While net premium income for the 12 months to December rose slightly to $2.635bn, pre-tax profits were down by more than 60% for $135.6m to $53.1m due to large catastrophe events and lower commissions.
Hiscox’s London market business saw its underlying business improve, but Hurricane Dorian and Typhoons Faxai and Hagibis led to it putting aside $165m for catastrophe and property claims.
On the plus side insurance rates have risen for the third year running and typically this has led to better rates of return.
The recent floods in the UK have already led to a raft of claims although over half of these are re-insured with Flood Re, the government-backed insurance programme. The firm says that so far ‘net losses are well within our expected catastrophe loss budget for the quarter.’
Regarding coronavirus, the main areas of potential exposure for Hiscox are event cancellation, travel and personal accident cover. It has seen some small claims already but it is clearly too early to estimate the full impact should the virus spread further.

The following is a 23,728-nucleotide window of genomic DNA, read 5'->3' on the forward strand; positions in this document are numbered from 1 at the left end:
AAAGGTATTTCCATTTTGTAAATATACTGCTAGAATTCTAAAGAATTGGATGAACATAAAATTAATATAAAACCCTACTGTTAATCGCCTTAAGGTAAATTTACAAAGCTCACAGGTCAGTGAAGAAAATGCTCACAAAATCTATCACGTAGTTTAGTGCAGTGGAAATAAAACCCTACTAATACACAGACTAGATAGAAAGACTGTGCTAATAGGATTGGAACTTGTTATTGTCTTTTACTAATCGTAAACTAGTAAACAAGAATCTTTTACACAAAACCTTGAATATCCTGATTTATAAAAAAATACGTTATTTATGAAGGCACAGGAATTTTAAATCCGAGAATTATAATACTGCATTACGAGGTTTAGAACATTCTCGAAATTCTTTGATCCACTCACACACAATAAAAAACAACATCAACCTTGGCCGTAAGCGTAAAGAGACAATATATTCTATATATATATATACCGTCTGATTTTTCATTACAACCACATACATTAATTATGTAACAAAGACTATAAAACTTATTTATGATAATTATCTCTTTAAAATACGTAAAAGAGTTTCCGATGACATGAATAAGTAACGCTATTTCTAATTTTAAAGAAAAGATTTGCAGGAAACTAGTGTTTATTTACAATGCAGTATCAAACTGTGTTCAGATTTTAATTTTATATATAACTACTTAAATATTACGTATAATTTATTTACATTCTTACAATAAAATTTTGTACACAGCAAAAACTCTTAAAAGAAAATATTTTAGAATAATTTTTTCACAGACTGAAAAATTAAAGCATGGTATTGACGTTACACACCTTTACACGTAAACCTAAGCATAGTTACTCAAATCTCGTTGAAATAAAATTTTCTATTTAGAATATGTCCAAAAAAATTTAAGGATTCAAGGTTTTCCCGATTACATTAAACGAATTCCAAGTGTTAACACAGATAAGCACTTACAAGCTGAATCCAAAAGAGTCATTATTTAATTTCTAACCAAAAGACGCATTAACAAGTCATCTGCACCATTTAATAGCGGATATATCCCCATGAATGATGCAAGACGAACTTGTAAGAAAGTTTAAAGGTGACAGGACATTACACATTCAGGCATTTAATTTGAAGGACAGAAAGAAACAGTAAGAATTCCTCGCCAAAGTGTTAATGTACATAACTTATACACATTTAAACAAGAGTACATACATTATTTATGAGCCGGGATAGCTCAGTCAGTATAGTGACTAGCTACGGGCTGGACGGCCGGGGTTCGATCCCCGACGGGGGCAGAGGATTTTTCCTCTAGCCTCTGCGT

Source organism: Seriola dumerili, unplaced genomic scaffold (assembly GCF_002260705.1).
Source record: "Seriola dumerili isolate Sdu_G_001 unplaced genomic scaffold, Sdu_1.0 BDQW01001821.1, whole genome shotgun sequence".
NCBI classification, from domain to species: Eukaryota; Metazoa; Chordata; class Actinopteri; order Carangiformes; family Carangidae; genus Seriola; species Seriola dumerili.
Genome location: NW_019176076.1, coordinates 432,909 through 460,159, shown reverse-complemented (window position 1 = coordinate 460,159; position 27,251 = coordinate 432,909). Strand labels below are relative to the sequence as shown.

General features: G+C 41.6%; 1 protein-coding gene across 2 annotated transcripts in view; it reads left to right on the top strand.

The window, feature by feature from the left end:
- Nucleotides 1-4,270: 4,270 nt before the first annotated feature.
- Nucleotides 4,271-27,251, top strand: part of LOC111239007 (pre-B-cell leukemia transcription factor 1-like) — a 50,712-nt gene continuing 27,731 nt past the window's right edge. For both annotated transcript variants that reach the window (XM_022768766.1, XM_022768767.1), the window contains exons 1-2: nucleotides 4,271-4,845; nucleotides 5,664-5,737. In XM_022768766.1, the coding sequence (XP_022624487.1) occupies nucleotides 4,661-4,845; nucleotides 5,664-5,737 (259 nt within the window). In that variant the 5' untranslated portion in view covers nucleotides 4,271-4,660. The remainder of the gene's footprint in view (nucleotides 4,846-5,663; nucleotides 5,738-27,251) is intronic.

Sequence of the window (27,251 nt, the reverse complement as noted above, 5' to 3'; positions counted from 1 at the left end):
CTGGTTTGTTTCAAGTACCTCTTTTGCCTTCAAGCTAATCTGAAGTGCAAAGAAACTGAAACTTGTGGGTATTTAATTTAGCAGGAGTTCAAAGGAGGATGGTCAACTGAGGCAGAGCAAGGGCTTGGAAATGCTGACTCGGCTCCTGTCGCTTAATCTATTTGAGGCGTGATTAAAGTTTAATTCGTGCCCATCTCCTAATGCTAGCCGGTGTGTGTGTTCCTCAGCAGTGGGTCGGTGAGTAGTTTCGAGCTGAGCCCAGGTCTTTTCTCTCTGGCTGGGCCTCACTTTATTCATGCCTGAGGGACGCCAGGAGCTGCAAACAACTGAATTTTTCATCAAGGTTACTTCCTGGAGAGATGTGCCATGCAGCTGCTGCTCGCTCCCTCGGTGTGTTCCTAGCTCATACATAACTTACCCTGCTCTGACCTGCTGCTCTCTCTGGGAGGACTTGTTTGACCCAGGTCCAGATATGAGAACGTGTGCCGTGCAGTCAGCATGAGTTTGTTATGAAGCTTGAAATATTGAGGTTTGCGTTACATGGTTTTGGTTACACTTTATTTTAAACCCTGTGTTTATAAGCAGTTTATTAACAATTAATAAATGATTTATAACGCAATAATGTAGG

RETAIL MARKET GROWING
Offsetting its big-ticket insurance business, the retail arm continues to generate good profits, up 22% to $178.4m thanks to strong performances in the UK and Europe.
A net 180,000 customers were added last year, taking the total to 1.2m globally, and the firm expects growth to remain in the 5% to 15% range this year.
Claims inflation continues to be an issue for the industry, driven by genuine increased costs ‘but also by the ingenuity of lawyers to meet their budgets at the cost of ours’ according to chief executive Bronek Masojada.